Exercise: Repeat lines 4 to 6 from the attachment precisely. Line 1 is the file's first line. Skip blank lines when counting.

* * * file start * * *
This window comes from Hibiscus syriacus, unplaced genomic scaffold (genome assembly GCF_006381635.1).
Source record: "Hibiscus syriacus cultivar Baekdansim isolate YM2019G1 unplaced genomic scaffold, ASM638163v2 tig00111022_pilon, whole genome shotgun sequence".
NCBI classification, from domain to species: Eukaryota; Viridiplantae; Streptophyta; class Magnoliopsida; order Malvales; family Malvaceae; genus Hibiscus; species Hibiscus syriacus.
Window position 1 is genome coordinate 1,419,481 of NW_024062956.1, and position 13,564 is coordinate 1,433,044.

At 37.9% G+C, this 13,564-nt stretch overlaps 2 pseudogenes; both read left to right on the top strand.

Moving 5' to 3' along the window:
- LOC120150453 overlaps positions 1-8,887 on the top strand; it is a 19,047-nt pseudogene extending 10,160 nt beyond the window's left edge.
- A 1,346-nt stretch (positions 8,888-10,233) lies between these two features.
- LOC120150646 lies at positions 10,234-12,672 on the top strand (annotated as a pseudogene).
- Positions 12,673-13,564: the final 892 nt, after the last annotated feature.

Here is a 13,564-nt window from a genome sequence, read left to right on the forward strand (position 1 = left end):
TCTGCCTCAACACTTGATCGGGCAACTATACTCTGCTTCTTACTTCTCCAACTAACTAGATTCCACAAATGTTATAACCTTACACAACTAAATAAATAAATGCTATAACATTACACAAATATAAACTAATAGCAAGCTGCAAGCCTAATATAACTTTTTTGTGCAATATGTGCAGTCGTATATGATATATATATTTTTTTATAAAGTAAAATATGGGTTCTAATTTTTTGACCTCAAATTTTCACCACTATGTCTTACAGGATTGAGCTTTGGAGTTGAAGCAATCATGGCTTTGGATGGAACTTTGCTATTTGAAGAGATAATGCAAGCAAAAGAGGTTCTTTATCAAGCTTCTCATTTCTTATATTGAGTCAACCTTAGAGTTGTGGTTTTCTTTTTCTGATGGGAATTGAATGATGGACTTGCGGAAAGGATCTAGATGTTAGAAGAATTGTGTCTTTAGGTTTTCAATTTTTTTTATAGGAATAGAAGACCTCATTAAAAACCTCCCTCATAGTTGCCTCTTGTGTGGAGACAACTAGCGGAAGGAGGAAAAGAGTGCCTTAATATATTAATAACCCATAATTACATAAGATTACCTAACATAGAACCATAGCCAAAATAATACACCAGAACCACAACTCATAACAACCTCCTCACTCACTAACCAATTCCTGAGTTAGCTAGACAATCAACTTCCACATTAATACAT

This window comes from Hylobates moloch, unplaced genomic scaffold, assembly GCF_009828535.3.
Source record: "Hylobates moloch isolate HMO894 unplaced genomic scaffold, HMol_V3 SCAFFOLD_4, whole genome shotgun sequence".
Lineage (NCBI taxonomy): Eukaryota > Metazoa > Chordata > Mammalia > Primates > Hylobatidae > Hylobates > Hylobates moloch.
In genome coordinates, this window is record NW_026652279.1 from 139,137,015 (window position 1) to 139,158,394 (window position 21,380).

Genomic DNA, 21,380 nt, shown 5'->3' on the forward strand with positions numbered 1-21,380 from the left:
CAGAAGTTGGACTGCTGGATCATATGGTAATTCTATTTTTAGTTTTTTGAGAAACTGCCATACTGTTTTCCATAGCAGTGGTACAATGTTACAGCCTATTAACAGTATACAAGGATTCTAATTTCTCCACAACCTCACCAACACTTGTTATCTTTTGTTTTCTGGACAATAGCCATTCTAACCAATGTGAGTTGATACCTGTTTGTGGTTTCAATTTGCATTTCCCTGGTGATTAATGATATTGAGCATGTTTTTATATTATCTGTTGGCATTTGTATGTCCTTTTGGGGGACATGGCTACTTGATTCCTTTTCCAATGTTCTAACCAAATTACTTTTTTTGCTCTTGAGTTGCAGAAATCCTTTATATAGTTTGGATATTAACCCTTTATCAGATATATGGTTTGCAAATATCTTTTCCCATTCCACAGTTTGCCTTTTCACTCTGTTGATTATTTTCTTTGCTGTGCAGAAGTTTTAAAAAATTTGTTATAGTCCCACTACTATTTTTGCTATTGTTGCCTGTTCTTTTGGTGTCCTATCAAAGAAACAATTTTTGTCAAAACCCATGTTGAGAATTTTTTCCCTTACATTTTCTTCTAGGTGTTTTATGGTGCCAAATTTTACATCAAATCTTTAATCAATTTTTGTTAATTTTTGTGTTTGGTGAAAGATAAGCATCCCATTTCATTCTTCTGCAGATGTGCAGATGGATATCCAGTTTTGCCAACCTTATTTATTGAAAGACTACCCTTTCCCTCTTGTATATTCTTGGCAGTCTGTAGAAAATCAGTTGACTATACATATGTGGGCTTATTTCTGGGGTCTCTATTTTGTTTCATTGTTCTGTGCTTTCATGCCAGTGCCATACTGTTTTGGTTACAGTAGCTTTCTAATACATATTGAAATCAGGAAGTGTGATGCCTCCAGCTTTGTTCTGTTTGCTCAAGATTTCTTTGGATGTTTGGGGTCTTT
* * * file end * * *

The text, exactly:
Window position 1 is genome coordinate 1,419,481 of NW_024062956.1, and position 13,564 is coordinate 1,433,044.

At 37.9% G+C, this 13,564-nt stretch overlaps 2 pseudogenes; both read left to right on the top strand.

Moving 5' to 3' along the window: